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Matt finds the trains in TRAINS’ backyard: Eat and photograph by the tracks

Posted 7 years ago by Matt Van Hattem
Throughout the month of August, I want to try a photography project that focuses on the trains in TRAINS Magazine's backyard. How many different pictures can be taken in a circle extending 10.27 miles from downtown Waukesha, Wis.? Like many cities around the country, Waukesha has an old train station that has been converted into a restaurant. (My boss, Jim Wrinn, likes to ask: How come they never turn restaurants into train stations?) Waukesha's former Chicago & North Western depot...
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Matt finds the trains in TRAINS’ backyard: The real-life train in TRAINS’ front yard!

Posted 7 years ago by Matt Van Hattem
On Tuesday, August 16, something happened I never thought I would see. A train actually visited the offices of Trains magazine. It was the first time ever. Flagg Coal Co. No. 75, an 0-4-0 tank engine built by the Vulcan Iron Works in 1930, arrived on a flatbed truck at around noon and stayed in the parking lot for 2 hours, while people took turns admiring the locomotive and climbing into the cab to learn more about this unique machine.TRAINS Editor Jim Wrinn had actually fired this locomoti...
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Matt finds the trains in TRAINS’ backyard: Time for work

Posted 7 years ago by Matt Van Hattem
Throughout the month of August, I want to try a photography project that focuses on the trains in TRAINS Magazine's backyard. How many different pictures can be taken in a circle extending 10.27 miles from downtown Waukesha, Wis.? One of the great railroad elements of Waukesha is that a local freight still originates in town. Canadian National bases morning and evening jobs out of downtown Waukesha. The crews share one locomotive and on weekdays they come on duty 12 hours apart, signing on...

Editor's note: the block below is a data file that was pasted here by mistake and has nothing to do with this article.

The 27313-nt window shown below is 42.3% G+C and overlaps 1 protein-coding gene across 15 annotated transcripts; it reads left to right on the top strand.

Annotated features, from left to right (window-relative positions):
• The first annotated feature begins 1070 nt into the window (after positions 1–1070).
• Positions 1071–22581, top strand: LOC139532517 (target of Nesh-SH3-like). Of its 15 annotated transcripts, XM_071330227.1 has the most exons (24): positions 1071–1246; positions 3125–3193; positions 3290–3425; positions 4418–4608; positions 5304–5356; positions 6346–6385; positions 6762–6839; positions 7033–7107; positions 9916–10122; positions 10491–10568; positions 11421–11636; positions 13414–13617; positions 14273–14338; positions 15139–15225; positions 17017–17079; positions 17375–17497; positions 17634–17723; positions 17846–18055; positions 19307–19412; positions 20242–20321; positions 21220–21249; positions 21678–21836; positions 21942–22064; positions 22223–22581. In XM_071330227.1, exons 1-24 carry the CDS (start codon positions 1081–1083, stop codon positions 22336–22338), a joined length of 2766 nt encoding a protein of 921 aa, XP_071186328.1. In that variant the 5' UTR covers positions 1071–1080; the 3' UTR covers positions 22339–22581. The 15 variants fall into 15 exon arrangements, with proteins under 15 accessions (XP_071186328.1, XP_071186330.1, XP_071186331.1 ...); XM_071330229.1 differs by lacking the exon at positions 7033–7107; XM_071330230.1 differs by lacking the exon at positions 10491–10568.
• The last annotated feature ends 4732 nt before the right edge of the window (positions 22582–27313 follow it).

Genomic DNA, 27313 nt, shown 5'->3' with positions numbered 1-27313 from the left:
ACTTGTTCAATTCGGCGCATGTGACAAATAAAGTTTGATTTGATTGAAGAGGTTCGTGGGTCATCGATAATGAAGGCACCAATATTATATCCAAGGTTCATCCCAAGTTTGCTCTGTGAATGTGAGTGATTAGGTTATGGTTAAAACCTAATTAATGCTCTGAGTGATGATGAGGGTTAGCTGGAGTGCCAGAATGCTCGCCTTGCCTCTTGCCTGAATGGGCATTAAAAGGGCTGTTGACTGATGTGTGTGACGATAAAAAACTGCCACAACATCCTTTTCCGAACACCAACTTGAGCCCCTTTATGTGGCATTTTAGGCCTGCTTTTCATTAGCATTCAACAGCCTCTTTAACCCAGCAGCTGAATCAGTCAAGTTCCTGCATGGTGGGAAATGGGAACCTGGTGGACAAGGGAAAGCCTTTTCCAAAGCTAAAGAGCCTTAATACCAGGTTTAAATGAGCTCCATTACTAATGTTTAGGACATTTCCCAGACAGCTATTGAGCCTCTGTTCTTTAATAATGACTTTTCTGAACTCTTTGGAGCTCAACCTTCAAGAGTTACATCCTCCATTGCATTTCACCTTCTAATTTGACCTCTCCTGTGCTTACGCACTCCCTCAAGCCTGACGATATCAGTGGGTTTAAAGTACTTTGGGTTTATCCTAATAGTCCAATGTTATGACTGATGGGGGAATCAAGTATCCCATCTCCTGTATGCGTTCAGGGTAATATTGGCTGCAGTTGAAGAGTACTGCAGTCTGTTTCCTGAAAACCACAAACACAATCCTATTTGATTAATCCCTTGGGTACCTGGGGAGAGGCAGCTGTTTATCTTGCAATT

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Matt finds the trains in TRAINS’ backyard: Two trains at once — a photo I’ve waited 10 years for

Posted 7 years ago by Matt Van Hattem
Throughout the month of August, I want to try a photography project that focuses on the trains in TRAINS Magazine's backyard. How many different pictures can be taken in a circle extending 10.27 miles from downtown Waukesha, Wis.? One of the fun things about this project is that I'm revisiting some places I have not thought much about or photographed frequently since I first moved out to Wisconsin about 10 years ago. Back then, everything was new and exciting, and every new place seeme...
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Matt finds the trains in TRAINS’ backyard: Ode to the pole line

Posted 7 years ago by Matt Van Hattem
Throughout the month of August, I want to try a photography project that focuses on the trains in TRAINS Magazine's backyard. How many different pictures can be taken in a circle extending 10.27 miles from downtown Waukesha, Wis.? Thank you to all of you who have "liked" or commented on the pictures!I have a question for all of you. Would you rather see photos that clearly illustrate what this area is like, although the lighting and composition might be more "standard" ...
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Matt finds the trains in TRAINS’ backyard: A historic Wisconsin depot

Posted 7 years ago by Matt Van Hattem
Throughout the month of August, I want to try a photography project that focuses on the trains in TRAINS Magazine's backyard. How many different pictures can be taken in a circle extending 10.27 miles from downtown Waukesha, Wis.?In this photo, Amtrak's Empire Builder passes one of the oldest train stations in Wisconsin. We're in Brookfield, the town that borders Waukesha to the northeast. The wooden depot you see in the distance was built in 1867.Milwaukee's Hiawatha trains on...
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Matt finds the trains in TRAINS’ backyard: Junction and journey

Posted 7 years ago by Matt Van Hattem
Throughout the month of August, I want to share photographs of the trains in TRAINS Magazine's backyard. How many different pictures can be made in a circle extending 10.27 miles from Waukesha, Wis.?In today's picture, you're seeing a train navigate through the only railroad junction left in Waukesha, Wis. This is Wisconsin & Southern road freight T003, which originates in Horicon, Wis. (the operating hub of the regional railroad's northern division) and runs to Janesville,...